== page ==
First-time buyer volume continued its double-digit increases by surging 15 percent in May from the year-earlier level according to the American Enterprise Institute (AEI). The good news is that first-time buyers accounted for 59.1 percent of primary owner-occupied home purchase mortgages with a government guarantee, up from 58.7 percent in May 2015. The bad news is that AEI says the risk score for these buyers also rose.
Closing Costs Continue to Rise
It seems closing costs have no limit. They have been steadily rising for the past 8 years, mostly due to government charges and compliance costs. First American reports settlement costs jumped $184 in the 2nd quarter of 2016 alone.
MGIC CEO Says Government Needs to Rethink FHA
MGIC, one of the largest PMI insurers, is unhappy with FHA’s mission creep. Patrick Sinks, MGIC’s CEO, says FHA’s mission is to assist underserved households to attain affordable homeownership. But, FHA is straying from that mission. According HMDA data, 42% of FHA borrowers earn greater than the area median income and could obtain private mortgage insurance. Now that FHA is believed to be getting ready to cut premiums once again, those numbers could jump. The real culprit may be Fannie and Freddie who keep allowing FHA to leapfrog them in areas like short sale and bankruptcy time frames and credit scores. Why Congress exempted FHA from the mandatory 78% cutoff is another question.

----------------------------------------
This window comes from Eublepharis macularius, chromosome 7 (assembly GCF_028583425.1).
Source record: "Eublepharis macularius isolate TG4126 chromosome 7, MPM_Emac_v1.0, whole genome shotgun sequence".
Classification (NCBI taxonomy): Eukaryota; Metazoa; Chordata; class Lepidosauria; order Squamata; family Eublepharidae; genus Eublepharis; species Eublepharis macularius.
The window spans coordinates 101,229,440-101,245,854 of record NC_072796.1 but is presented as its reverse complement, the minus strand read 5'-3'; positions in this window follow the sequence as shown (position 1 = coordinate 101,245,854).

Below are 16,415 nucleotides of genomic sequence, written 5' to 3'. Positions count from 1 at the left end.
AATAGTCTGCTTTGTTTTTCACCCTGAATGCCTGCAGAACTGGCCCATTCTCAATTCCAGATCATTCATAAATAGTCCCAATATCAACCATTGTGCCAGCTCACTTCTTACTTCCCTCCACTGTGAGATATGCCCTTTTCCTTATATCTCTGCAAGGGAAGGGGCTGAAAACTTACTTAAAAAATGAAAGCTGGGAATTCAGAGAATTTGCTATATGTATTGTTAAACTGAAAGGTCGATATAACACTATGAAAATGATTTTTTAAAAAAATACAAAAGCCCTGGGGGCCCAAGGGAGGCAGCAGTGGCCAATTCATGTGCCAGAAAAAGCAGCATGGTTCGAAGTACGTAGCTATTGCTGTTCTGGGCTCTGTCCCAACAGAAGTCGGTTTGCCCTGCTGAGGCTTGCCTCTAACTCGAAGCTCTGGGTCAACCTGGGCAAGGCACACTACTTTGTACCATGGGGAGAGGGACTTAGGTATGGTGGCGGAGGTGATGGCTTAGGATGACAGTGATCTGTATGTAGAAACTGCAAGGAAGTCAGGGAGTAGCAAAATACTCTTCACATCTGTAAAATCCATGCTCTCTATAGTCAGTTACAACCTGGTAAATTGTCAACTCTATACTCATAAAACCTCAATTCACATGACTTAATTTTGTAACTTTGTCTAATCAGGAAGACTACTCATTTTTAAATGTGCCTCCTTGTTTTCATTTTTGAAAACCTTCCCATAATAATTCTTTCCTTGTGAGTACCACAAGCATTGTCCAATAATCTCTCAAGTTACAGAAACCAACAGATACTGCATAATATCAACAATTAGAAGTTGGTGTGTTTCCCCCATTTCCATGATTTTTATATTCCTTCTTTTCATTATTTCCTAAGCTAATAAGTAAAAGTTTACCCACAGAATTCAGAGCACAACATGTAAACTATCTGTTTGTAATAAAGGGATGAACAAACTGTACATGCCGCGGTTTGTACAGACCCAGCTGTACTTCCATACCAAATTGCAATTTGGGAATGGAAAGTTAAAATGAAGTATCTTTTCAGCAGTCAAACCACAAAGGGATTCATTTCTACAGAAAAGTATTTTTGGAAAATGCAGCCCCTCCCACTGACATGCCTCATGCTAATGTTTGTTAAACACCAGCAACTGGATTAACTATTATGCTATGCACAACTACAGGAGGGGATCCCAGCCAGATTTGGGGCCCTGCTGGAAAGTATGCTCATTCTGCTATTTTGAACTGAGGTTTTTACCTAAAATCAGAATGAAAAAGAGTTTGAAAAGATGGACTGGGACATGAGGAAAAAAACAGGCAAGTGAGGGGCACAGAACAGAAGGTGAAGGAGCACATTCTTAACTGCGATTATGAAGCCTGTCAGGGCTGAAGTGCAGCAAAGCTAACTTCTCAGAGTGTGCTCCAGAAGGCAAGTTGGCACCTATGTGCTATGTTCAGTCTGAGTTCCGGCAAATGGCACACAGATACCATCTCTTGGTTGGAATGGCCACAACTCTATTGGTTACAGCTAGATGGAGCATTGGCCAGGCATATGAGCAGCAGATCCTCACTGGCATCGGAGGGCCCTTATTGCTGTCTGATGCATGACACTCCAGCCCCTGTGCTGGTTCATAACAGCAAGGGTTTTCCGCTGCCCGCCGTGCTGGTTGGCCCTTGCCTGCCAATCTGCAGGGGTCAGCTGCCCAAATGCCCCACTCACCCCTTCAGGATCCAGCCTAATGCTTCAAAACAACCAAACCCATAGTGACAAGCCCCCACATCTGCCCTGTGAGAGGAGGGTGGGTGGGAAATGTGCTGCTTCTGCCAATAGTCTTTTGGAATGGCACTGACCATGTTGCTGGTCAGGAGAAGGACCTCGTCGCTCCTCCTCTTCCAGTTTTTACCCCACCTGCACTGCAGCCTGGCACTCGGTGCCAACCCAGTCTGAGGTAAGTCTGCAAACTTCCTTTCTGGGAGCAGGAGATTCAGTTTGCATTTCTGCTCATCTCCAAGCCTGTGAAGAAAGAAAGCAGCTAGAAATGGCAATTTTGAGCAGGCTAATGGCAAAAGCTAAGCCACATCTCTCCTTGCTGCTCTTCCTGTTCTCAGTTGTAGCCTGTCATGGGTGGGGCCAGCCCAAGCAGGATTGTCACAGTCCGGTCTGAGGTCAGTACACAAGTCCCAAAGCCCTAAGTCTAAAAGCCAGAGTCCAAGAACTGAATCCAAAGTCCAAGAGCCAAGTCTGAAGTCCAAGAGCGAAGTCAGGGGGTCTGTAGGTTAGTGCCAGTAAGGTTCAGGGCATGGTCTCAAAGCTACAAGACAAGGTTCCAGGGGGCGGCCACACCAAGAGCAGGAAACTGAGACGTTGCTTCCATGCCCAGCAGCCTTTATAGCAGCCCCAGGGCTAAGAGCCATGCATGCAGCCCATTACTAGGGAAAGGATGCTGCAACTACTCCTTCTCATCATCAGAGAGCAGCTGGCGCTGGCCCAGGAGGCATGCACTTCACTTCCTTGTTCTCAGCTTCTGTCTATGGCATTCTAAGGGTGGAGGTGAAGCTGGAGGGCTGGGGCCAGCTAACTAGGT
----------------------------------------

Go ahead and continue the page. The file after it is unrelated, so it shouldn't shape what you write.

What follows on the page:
Fannie Mae Sets New DU 10.0 Release Date
Fannie Mae has pushed back the release date of DU 10.0 until September 24th. DU 10.0 was originally scheduled to release in June but complications pushed it back 3 months. 10.0 will implement trended credit data as well as the ability to use the AUS to approve borrowers without a score.
Brokered Loans Still More Complicated Under TRID
Even though the CFPB has admitted that borrowers get greater protections when using a broker, compliance is slightly more difficult under TRID. It is more difficult for brokers to shop the loan later in the process which can harm borrowers. Because there may be both the lender and the broker performing functions, compliance is somewhat trickier.
Bill Introduced Requiring Congress to Approve CFPB Rules
Congressman Roger Williams (R – Austin), a member of the House Financial Services Committee, has introduced the CFPB Accountability Act to require congressional authorization for any CFPB ruling that would have an economic impact of $100 million or greater. Committee chair, Jeb Hensarling, has offered his support to the bill.